Ownership Structure and Board Characteristics as Determinants of CEO Turnover in South African JSE Listed Companies

Master Thesis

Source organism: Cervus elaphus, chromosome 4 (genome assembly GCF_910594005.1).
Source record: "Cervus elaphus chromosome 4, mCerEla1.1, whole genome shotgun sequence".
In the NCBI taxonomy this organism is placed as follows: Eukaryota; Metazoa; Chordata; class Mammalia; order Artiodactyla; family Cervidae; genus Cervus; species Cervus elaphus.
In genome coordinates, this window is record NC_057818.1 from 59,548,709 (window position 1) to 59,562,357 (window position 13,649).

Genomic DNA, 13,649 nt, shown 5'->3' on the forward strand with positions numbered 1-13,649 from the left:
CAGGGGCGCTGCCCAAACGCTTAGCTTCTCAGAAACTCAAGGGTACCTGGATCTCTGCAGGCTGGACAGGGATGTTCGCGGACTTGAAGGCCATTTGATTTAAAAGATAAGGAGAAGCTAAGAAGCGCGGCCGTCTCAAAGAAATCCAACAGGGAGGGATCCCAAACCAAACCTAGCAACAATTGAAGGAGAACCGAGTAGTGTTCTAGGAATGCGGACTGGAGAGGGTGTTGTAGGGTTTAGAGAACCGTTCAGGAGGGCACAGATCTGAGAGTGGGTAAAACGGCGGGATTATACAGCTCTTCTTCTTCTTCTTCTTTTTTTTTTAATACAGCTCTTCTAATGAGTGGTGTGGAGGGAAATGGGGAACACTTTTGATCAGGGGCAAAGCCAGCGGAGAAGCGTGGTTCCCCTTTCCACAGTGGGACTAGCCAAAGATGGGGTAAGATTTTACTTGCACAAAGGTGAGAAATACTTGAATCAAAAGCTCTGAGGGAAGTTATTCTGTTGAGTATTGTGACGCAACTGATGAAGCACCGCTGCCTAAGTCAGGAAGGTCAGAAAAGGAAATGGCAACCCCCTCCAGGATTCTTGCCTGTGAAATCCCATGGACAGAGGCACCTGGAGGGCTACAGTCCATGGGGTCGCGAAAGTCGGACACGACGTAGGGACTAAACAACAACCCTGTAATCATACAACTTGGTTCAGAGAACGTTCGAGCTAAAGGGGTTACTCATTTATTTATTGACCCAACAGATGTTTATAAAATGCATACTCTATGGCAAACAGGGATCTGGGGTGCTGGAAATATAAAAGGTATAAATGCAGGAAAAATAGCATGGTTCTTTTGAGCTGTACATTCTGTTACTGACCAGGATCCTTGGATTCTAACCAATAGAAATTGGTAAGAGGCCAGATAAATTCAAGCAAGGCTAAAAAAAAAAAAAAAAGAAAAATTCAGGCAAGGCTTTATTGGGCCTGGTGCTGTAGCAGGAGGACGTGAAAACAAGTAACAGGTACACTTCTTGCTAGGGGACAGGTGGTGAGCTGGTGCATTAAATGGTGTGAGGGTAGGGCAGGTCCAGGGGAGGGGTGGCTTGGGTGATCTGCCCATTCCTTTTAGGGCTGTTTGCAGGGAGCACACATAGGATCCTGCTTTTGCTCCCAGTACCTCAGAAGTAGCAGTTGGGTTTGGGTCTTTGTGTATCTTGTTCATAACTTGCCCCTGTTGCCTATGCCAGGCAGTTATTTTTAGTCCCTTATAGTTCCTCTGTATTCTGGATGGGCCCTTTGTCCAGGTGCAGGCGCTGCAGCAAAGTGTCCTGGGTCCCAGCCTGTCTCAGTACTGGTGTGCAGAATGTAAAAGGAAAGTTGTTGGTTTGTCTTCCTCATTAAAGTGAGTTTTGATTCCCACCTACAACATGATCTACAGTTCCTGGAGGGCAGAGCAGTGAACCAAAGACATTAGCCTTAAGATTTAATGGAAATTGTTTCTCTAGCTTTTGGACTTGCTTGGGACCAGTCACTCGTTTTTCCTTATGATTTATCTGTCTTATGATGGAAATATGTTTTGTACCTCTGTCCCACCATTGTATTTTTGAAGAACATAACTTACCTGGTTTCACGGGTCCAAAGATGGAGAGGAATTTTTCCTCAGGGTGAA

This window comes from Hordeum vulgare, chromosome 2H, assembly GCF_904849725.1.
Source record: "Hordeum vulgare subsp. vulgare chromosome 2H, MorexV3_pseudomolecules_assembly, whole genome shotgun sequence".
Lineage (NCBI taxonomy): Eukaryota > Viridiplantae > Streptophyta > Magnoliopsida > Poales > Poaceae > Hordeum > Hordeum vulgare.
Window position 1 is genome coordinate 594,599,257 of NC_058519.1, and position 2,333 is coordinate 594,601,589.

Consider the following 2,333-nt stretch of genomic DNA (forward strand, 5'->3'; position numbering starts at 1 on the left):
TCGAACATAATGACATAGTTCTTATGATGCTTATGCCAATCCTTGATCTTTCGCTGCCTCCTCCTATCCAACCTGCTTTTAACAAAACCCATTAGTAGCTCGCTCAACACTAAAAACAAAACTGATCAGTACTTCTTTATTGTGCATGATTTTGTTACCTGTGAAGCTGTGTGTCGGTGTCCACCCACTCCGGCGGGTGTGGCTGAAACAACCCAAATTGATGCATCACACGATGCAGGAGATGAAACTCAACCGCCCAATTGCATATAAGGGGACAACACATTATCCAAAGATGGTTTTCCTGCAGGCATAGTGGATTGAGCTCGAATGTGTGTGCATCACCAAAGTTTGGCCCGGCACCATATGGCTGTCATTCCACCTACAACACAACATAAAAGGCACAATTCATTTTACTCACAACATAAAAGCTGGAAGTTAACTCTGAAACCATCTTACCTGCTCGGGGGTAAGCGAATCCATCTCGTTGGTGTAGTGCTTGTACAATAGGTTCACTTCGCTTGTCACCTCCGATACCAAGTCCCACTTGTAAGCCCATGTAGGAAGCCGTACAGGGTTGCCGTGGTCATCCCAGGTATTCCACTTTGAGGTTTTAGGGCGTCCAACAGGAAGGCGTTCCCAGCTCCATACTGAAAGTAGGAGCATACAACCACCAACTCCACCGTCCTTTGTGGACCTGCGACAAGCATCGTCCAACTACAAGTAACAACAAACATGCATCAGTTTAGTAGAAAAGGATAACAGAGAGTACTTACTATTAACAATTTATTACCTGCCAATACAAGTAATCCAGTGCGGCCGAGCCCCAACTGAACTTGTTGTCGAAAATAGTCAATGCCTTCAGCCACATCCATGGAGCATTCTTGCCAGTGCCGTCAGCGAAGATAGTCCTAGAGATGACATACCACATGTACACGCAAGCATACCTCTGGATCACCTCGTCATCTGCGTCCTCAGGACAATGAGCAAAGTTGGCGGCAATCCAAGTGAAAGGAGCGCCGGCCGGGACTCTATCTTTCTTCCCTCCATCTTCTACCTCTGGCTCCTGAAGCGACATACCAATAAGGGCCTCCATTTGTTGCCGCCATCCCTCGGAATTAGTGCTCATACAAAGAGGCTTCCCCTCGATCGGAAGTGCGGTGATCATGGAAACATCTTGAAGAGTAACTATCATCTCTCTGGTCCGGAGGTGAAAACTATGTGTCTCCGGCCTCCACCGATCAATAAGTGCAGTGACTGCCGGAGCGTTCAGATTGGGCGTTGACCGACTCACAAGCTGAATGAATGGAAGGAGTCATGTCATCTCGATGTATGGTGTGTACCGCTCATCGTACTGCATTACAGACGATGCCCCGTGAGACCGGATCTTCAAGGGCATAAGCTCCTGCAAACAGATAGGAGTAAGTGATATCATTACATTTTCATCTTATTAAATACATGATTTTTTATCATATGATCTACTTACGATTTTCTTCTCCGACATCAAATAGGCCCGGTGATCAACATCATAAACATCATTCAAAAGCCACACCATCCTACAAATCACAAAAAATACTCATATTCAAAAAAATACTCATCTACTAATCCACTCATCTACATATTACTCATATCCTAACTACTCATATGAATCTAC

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The CEO of a large listed firm is often under public scrutiny due to listing requirements of stock exchanges of the respective country as well as pressures from stakeholders. Of these stakeholders, shareholders are mostly interested in the firm performance as it relates to their investment to determine if their investment is still worthwhile as well as to determine its returns. A CEO has the duty of ensuring that a firm meets its set targets and the responsibility of having to account for any deviations from these targets. In a firm with sound corporate governance measures, any underperformance experienced by the firm should result in the CEO being replaced and when targets met, the CEO being rewarded. However this is not always the case and this study considers the key determinants of CEO turnover as it later aims to determine what these key determinants are in South African JSE-listed firms as well as the correlation with CEO turnover. This study examines the relationship between ownership structure and board characteristics on CEO-firm performance sensitivity. The population for this study was 60 companies listed on the Johannesburg Stock Exchange. The period covered for this study runs over 5 years from 2013 to 2017. This period was chosen mainly because data for some companies was missing for the period beyond 2017. Thus, excluding companies that had no data for the period beyond 2017 could have reduced the sample further and would have made the analysis less meaningful. The study reports three important findings. The first is that CEO turnover is insensitive to firm performance, irrespective of whether it is an accounting-based firm performance (i.e CEO turnover vs EBIT/Assets ratio) or market-based measure of firm performance (lagged stock returns, 18, 24, and 36 months respectively). Second, the findings of this study show that CEO age and institutional ownership are inversely related to CEO turnover. In addition, board size becomes a significant determinant of CEO turnover when the model in includes returns lagged over 36 months or when the EBIT/Assets ratio is part of the Model (see models 7 and 8), although this is only at 10% level of significance. Third, board insiders and firm size are found to be unrelated to CEO turnover.